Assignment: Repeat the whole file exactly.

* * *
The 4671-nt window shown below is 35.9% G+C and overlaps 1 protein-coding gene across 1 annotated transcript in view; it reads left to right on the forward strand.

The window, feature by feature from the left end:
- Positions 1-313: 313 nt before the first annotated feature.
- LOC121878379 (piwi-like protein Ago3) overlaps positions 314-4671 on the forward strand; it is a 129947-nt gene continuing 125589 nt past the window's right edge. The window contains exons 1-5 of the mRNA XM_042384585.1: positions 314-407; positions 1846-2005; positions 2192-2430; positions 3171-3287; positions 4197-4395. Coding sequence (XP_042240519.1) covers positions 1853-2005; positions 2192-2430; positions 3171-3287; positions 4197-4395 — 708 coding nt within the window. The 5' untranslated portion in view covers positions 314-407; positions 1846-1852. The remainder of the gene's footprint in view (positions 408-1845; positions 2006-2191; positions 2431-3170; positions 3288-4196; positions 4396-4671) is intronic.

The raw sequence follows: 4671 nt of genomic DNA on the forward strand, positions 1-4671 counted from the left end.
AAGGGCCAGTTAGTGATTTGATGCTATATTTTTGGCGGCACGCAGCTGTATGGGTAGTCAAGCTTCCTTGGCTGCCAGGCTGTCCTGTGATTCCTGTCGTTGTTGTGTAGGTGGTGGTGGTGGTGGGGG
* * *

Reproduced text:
The 4671-nt window shown below is 35.9% G+C and overlaps 1 protein-coding gene across 1 annotated transcript in view; it reads left to right on the forward strand.

The window, feature by feature from the left end:
- Positions 1-313: 313 nt before the first annotated feature.
- LOC121878379 (piwi-like protein Ago3) overlaps positions 314-4671 on the forward strand; it is a 129947-nt gene continuing 125589 nt past the window's right edge. The window contains exons 1-5 of the mRNA XM_042384585.1: positions 314-407; positions 1846-2005; positions 2192-2430; positions 3171-3287; positions 4197-4395. Coding sequence (XP_042240519.1) covers positions 1853-2005; positions 2192-2430; positions 3171-3287; positions 4197-4395 — 708 coding nt within the window. The 5' untranslated portion in view covers positions 314-407; positions 1846-1852. The remainder of the gene's footprint in view (positions 408-1845; positions 2006-2191; positions 2431-3170; positions 3288-4196; positions 4396-4671) is intronic.

The raw sequence follows: 4671 nt of genomic DNA on the forward strand, positions 1-4671 counted from the left end.
AAGGGCCAGTTAGTGATTTGATGCTATATTTTTGGCGGCACGCAGCTGTATGGGTAGTCAAGCTTCCTTGGCTGCCAGGCTGTCCTGTGATTCCTGTCGTTGTTGTGTAGGTGGTGGTGGTGGTGGGGG